Future Creep

What happens when you learn a new skill? Does it become your skill, or does it automatically become a skill of the organisation? Are we aware of future creep? Does future creep generate busy work?

As we learn new skills and methods – or are put in situations where we are exposed to them, there feels like there is some expectation that those skills will be adopted and delivered. I am not talking about professional development, but the fact that we have to be very aware of this future creep. There is only so much you can deal with. I often think that I’d like to get stuck into Unity3D, but in order to really do it, I have to give up other things – things that are not really part of my job, but certainly are a part of my daily life.

According to the blog site 37 Signals, we have to be quite ruthless when it comes to selecting what we take on. They suggest “never implement more than you need to, never plan further than you can see and don’t be afraid of imaginary work.”

I like the idea. Especially when it comes to the often frenzy of Web2.0 applications that are placed in front of in-active technology users. These people are often very aware of their ‘job’ and see what is presented as future-creep, subconsciously ‘churning’ the use of any given new tool or method, favouring existing practices.

Another article worth reading deals with killing busy-work. I hate busy-work with a passion, and Web2.0 generates vast amounts of it – when teachers are unable to grasp the differences between cybergogy and pedagogy.

I like this strategy and it seems to work both ways. Many integrators and educational developers simply cannot ‘do’ all the the things that are creeping into daily life. We are long past a time where students are being offered text documents and reading lists. Supporting novices, no matter how highly qualified in their field – in social networks, virtual worlds, blogs and wikis generates new overheads. Even enabling GoogleDocs as a Gmail roll-out generates future creep and busy work for someone.

Developing strategies, as the ‘go to’ person is a reality if you want to survive. There is attrition that is not often adequately addressed by leaders. I am suspicious when current leaders talk about future leaders – with their new found skills. I don’t see many of those with creative, innovative ideas actually getting into positions where they become leaders. I wonder if the hype and hope makes it easy to co-opt passionate teachers – who often end up in support roles to those who either like the idea, or grandstand the achievement.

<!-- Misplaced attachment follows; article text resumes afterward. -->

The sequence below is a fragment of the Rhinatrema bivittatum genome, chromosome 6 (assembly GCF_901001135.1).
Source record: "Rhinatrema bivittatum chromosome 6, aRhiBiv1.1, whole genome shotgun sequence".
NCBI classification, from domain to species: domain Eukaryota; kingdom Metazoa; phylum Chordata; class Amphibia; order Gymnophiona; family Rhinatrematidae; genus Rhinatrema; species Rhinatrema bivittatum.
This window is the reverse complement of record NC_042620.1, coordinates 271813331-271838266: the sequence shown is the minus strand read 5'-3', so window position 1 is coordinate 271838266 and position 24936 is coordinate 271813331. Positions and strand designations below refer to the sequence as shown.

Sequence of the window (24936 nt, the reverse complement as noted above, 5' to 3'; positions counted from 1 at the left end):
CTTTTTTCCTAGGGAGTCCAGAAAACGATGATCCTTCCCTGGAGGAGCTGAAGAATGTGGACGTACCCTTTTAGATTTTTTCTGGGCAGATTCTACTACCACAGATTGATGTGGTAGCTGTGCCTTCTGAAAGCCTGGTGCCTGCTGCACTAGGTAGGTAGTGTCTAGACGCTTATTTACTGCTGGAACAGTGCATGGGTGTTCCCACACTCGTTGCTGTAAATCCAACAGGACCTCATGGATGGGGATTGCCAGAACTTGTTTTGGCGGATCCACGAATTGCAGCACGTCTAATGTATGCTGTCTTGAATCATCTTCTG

• Why are you asking me?
  • Who else have you asked?
  • When you say this is urgent, what do you mean?
  • If I could only do part of this, what part would it be?
  • What part of this is something that only I could do?
  • What standard do you expect this to be done to?
  • Is this more urgent than X, Y and Z that are currently on my list?
  • Have you checked with [name] about me taking this on?
  • How does this contribute to [Great Work Project]?

These questions, as the article says – are designed to allow you to focus on Great Work, not just Busy Work. There are so many things we could do, it is often really hard to find time for the things we really want to explore. Given that 99% of people exploring educational technology are NOT being paid to do so, or supported – I think that being aware of future creep and establishing some borders is a very sensible idea.

Choosing Good Work, the kind that builds your own personal infrastructure in climates where the is isnt any official training, tinkering time or recognition now – prepares you for the future.

Deciding how much time and energy you want to spend tanking for your system is a personal choice. That role, challenging the status-quo, advocating for new professional standards, is time and energy consuming. It may also be at the expense of students — so be vigilant.